Chinese generals

Retired generals brought their fighting arts to the Shaolin Temple


In the formative years of kungfu at the Shaolin temple, were any patterns learned from visiting martial artists, or did Shaolin kungfu develop completely independently from other martial arts?

-- Sifu Charles Chalmers


Shaolin Kungfu was (and still is) not only a source but also a receptacle for many other martial arts. While it provided inspiration and material for other arts, it also received their best from them. This process of giving to and taking from other martial arts have continued from its formative years to the present time.

The first source of Shaolin Kungfu was the Eighteen Lohan Hands, taught by Bodhidharma, from which the Eighteen Lohan Fist, the prototype of Shaolin Kungfu, developed. The Eightten Lohan Hands probably came form yoga exercises practiced by Bodhidharma in India.

Generals who retired to the Shaolin Temple for spiritual cultivation brought with them their martial arts, which greatly enriched Shaolin Kungfu. They introduced many classical weapons as well as military strategies to Shaolin. These generals might also have introduced the Horse-Riding Stance.

From Taoist masters Shaolin Kungfu learned the Small Universe and the Big Universe. While these two excellent chi kung exercises never became the principle training methods in the Shaolin Temple, many Shaolin masters practiced and valued them highly.

The Mongolians brought their famous wrestling, which greatly enriched Shaolin felling techniques and floor work.

Influences from other martial arts are not necessarily always beneficial. Karate, which owed much of its material to the Shaolin source, revived free sparring in Shaolin Kungfu at a time when it was at its worst decay.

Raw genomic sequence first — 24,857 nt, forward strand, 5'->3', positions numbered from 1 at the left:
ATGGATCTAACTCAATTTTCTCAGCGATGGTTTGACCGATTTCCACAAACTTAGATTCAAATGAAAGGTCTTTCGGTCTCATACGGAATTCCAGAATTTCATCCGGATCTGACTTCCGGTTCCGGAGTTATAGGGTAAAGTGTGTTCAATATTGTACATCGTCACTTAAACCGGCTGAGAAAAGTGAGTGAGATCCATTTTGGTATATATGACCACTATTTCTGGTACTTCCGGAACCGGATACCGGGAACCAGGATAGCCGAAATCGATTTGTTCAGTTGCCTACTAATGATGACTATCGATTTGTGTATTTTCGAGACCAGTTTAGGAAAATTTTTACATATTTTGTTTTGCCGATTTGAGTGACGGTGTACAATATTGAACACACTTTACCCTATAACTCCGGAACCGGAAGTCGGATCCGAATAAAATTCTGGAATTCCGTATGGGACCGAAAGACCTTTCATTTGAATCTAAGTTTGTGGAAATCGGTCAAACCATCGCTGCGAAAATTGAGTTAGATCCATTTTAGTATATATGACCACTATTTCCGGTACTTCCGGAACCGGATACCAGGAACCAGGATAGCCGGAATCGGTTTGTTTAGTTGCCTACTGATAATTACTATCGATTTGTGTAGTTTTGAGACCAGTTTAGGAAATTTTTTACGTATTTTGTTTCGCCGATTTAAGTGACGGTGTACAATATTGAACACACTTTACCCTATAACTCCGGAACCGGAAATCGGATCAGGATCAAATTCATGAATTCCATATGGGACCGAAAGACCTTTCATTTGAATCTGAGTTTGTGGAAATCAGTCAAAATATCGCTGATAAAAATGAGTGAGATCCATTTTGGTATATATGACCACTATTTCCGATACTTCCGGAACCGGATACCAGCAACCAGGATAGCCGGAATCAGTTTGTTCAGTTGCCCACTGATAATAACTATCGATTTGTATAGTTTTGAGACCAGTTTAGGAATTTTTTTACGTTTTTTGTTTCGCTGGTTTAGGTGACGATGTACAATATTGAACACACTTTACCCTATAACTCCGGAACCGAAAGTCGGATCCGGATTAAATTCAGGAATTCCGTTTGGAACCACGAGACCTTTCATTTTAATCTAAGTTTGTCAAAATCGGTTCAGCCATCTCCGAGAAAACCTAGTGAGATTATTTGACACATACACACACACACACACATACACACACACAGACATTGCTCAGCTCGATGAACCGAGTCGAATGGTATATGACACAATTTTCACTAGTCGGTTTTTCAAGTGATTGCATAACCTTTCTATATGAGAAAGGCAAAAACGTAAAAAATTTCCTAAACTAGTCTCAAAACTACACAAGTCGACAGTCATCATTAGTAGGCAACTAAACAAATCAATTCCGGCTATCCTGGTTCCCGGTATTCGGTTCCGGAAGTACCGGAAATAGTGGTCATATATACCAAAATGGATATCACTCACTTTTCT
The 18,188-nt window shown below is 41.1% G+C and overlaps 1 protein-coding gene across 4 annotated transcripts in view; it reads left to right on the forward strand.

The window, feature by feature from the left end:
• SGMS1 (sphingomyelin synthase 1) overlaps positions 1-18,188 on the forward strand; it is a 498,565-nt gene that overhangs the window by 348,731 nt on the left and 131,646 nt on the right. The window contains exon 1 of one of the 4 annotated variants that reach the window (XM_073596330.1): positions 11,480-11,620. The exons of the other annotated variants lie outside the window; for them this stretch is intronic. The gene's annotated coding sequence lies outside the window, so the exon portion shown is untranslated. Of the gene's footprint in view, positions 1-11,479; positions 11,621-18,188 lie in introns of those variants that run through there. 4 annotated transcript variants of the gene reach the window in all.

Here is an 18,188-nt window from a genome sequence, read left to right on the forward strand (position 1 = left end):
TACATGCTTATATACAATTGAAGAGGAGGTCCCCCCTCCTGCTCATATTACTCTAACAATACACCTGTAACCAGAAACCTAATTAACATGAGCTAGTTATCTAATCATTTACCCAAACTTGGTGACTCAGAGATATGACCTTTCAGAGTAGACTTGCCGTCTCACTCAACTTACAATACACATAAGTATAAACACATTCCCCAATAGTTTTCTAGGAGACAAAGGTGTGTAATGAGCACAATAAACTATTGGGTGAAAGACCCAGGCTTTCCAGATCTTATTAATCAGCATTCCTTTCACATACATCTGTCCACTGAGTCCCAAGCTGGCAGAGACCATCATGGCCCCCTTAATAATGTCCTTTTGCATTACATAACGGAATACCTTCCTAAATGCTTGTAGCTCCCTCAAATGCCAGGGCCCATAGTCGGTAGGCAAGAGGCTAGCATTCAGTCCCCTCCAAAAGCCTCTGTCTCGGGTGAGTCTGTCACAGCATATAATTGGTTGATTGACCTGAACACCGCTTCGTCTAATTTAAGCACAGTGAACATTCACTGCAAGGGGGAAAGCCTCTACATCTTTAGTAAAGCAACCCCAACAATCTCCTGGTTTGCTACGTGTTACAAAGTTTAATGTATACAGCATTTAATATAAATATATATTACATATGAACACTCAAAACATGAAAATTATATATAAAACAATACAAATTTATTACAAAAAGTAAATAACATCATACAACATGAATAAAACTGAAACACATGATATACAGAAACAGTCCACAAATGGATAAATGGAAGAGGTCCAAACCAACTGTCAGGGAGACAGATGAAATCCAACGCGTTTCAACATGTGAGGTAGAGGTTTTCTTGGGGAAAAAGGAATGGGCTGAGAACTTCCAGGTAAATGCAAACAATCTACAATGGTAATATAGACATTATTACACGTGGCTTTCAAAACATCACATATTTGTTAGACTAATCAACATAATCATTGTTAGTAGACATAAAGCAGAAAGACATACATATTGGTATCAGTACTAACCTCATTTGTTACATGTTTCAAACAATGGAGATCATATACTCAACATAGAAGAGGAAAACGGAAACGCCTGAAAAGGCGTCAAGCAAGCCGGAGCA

Taekwondo, which also owed much of its material to Shaolin, brought in high kicks. Its influence, especially after Bruce Lee had made kungfu well known in the West, became so pervasive that for a time many people considered how good a persons's kungfu was by how high he could kick!

The influence of Western Boxing and Siamese Boxing is wide-spread. Today, when they spar, most Shaolin practitioners, indeed most martial artists of any style, would bounce about and punch and kick like Western and Siamese Boxers. The influence is so complete that nowadays when one mentions “san da”, the image is that of kungfu practitioners with boxing gloves fighting like Boxers in a boxing ring, forgetting that the term actually means free sparring using typical kungfu forms.

This giving-to and taking-from process of Shaolin Kungfu is interestingly manifested in our school in relation to Taijiquan. Taijiquan originated from Shaolin Kungfu. In our school, Taijiquan was first taught to our students to meet expedient needs modelling on the Shaolin syllabus. In return, Shaolin Kungfu in our school has benefited much form Taijiquan, like graceful continuous movement, the flow method of internal force development, and the integration of form, energy and mind.

-- Grandmaster Wong Kiew Kit

kicking boxing

Many kungfu practitioners today use kick-boxing in their fighting

The above discussion is reproduced from the thread 20 Questions for Grandmaster: Choy-Li-Fatt and Kungfu against Other Styles in the Shaolin Wahnam Discussion Forum.

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